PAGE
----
School Board-SEPT21

Quincy School Board President Sayeed Ali, left, and Superintendent Roy Webb talk before Wednesday night's meeting. Board members heard an update on the school year and approved the 2021-22 school district budget.

QUINCY — Superintendent Roy Webb hopes getting into an academic routine will help ease some challenges at the start of the year in Quincy Public Schools.

“We are going through some growing pains at the start of the year with our staff and our students,” Webb said at Wednesday night’s School Board meeting.

Webb cited “culture shock” at Quincy High School where all students are attending in-person every day, as opposed to last year’s A Day/B Day schedule and remote learning, with the largest enrollment in years and changes at Quincy Junior High School where students again are moving from class to class compared to last year when teachers moved from class to class.

As students adjust to the changes, there have been some discipline issues, but “administration’s doing a good job of improving things,” Webb said. “Once we get into that routine, I think it will help out.”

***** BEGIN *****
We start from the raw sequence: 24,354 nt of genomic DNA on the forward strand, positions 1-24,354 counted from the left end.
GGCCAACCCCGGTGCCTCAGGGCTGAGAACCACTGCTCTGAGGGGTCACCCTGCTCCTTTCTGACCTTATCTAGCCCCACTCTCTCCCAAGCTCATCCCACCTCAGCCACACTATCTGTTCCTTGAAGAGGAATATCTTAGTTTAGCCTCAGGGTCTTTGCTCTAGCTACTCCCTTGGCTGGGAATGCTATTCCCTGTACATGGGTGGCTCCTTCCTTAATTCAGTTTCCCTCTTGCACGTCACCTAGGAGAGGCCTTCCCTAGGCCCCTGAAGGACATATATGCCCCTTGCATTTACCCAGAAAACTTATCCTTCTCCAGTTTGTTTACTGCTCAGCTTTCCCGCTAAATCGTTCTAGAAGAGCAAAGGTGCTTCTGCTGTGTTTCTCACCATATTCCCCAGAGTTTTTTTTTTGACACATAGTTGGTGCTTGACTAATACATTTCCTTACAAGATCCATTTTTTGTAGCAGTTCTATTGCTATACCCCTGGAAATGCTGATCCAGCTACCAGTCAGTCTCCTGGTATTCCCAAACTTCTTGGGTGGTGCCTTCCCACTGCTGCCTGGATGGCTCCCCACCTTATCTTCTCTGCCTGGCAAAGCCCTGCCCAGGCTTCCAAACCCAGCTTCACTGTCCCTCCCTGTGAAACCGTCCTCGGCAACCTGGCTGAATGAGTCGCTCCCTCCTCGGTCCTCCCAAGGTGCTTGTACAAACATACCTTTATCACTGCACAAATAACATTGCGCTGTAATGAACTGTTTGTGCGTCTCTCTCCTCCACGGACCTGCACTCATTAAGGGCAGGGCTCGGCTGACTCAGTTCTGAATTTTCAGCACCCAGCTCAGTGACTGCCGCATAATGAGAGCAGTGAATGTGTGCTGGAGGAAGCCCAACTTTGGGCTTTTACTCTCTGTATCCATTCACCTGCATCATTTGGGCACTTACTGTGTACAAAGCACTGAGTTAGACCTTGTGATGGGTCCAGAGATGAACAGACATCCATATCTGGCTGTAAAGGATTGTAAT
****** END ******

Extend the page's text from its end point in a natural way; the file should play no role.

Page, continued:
Meanwhile, the district has seen a drop in COVID-19 cases.

After reaching a peak of 153 cases on Sept. 8, “it has dropped significantly,” Webb said, and as of Wednesday, “we’re at 42 active positive cases.”

Also Wednesday, board members approved the 2021-22 school district budget.

The $89.5 million balanced budget includes a 3% increase in salary, a 1% increase in Teacher Retirement System, or TRS, benefits and a 0.5% increase in Illinois Municipal Retirement Fund, or IMRF, benefits and a 10% increase in health insurance costs.

In its four key operating funds, QPS expects to finish the year with a $20.2 million balance — thanks largely due to the federal Elementary and Secondary School Emergency Relief Fund.

Without the federal funds tied to COVID-19, the district would be looking at “deficits and cuts of some sort,” Chief of Business Operations Ryan Whicker said.

In other action, board members:

• Listened to 70 minutes of public comment from 13 speakers on topics ranging from praise for Superintendent Roy Webb to promises that “we’re not done fighting for our rights and freedoms” and concerns about masks, quarantine, testing, COVID-19 funding and parent choice.

• Heard highlights of 2020-21 teacher retention, summer school, 5Essentials and MAP Insight reports already reviewed by the District Improvement Team.

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